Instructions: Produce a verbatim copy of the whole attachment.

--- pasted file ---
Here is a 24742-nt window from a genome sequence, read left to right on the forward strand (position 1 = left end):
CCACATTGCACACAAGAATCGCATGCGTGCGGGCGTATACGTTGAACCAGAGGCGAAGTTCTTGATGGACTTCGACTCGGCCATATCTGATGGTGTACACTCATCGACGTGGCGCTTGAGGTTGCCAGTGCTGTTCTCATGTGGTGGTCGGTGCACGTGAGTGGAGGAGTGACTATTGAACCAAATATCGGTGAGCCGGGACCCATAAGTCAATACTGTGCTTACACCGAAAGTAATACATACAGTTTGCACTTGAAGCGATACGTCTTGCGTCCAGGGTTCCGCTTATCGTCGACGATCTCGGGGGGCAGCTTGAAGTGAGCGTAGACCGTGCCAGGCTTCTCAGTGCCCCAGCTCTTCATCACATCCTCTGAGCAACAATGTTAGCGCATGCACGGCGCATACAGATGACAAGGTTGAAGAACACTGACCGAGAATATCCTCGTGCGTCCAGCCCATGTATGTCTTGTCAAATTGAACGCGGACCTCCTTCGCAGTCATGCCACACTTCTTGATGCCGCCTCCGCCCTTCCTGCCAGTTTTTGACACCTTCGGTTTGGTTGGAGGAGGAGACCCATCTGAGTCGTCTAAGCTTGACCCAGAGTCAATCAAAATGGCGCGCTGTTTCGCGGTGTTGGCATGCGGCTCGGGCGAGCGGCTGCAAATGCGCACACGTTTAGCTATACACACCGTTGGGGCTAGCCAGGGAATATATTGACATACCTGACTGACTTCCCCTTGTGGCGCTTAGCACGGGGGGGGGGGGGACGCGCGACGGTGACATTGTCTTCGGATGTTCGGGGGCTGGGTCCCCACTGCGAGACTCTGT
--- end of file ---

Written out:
Here is a 24742-nt window from a genome sequence, read left to right on the forward strand (position 1 = left end):
CCACATTGCACACAAGAATCGCATGCGTGCGGGCGTATACGTTGAACCAGAGGCGAAGTTCTTGATGGACTTCGACTCGGCCATATCTGATGGTGTACACTCATCGACGTGGCGCTTGAGGTTGCCAGTGCTGTTCTCATGTGGTGGTCGGTGCACGTGAGTGGAGGAGTGACTATTGAACCAAATATCGGTGAGCCGGGACCCATAAGTCAATACTGTGCTTACACCGAAAGTAATACATACAGTTTGCACTTGAAGCGATACGTCTTGCGTCCAGGGTTCCGCTTATCGTCGACGATCTCGGGGGGCAGCTTGAAGTGAGCGTAGACCGTGCCAGGCTTCTCAGTGCCCCAGCTCTTCATCACATCCTCTGAGCAACAATGTTAGCGCATGCACGGCGCATACAGATGACAAGGTTGAAGAACACTGACCGAGAATATCCTCGTGCGTCCAGCCCATGTATGTCTTGTCAAATTGAACGCGGACCTCCTTCGCAGTCATGCCACACTTCTTGATGCCGCCTCCGCCCTTCCTGCCAGTTTTTGACACCTTCGGTTTGGTTGGAGGAGGAGACCCATCTGAGTCGTCTAAGCTTGACCCAGAGTCAATCAAAATGGCGCGCTGTTTCGCGGTGTTGGCATGCGGCTCGGGCGAGCGGCTGCAAATGCGCACACGTTTAGCTATACACACCGTTGGGGCTAGCCAGGGAATATATTGACATACCTGACTGACTTCCCCTTGTGGCGCTTAGCACGGGGGGGGGGGGGACGCGCGACGGTGACATTGTCTTCGGATGTTCGGGGGCTGGGTCCCCACTGCGAGACTCTGT